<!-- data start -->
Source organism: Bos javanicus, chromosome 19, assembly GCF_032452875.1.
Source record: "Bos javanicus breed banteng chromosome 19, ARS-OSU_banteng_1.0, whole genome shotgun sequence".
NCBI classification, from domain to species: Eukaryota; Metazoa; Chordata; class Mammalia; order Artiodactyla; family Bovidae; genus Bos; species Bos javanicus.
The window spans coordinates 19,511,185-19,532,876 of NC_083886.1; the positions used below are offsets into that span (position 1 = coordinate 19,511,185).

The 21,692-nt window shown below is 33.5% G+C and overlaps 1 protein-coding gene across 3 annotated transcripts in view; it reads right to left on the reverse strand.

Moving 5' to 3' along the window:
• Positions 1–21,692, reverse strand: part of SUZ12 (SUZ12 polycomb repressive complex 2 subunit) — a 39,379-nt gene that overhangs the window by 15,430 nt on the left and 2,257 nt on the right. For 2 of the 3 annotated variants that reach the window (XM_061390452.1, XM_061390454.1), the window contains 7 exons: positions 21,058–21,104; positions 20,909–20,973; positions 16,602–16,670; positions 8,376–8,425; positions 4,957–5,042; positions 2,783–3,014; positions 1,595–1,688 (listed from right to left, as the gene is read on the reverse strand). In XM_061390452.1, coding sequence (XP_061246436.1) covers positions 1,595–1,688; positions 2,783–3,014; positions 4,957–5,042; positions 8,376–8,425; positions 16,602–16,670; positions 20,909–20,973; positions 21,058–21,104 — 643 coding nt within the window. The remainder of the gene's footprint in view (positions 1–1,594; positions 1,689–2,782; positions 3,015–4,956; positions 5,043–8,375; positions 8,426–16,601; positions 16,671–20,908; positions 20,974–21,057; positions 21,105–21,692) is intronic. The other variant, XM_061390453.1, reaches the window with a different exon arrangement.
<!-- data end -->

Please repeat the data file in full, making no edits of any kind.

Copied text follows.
Source organism: Bos javanicus, chromosome 19, assembly GCF_032452875.1.
Source record: "Bos javanicus breed banteng chromosome 19, ARS-OSU_banteng_1.0, whole genome shotgun sequence".
NCBI classification, from domain to species: Eukaryota; Metazoa; Chordata; class Mammalia; order Artiodactyla; family Bovidae; genus Bos; species Bos javanicus.
The window spans coordinates 19,511,185-19,532,876 of NC_083886.1; the positions used below are offsets into that span (position 1 = coordinate 19,511,185).

The 21,692-nt window shown below is 33.5% G+C and overlaps 1 protein-coding gene across 3 annotated transcripts in view; it reads right to left on the reverse strand.

Moving 5' to 3' along the window:
• Positions 1–21,692, reverse strand: part of SUZ12 (SUZ12 polycomb repressive complex 2 subunit) — a 39,379-nt gene that overhangs the window by 15,430 nt on the left and 2,257 nt on the right. For 2 of the 3 annotated variants that reach the window (XM_061390452.1, XM_061390454.1), the window contains 7 exons: positions 21,058–21,104; positions 20,909–20,973; positions 16,602–16,670; positions 8,376–8,425; positions 4,957–5,042; positions 2,783–3,014; positions 1,595–1,688 (listed from right to left, as the gene is read on the reverse strand). In XM_061390452.1, coding sequence (XP_061246436.1) covers positions 1,595–1,688; positions 2,783–3,014; positions 4,957–5,042; positions 8,376–8,425; positions 16,602–16,670; positions 20,909–20,973; positions 21,058–21,104 — 643 coding nt within the window. The remainder of the gene's footprint in view (positions 1–1,594; positions 1,689–2,782; positions 3,015–4,956; positions 5,043–8,375; positions 8,426–16,601; positions 16,671–20,908; positions 20,974–21,057; positions 21,105–21,692) is intronic. The other variant, XM_061390453.1, reaches the window with a different exon arrangement.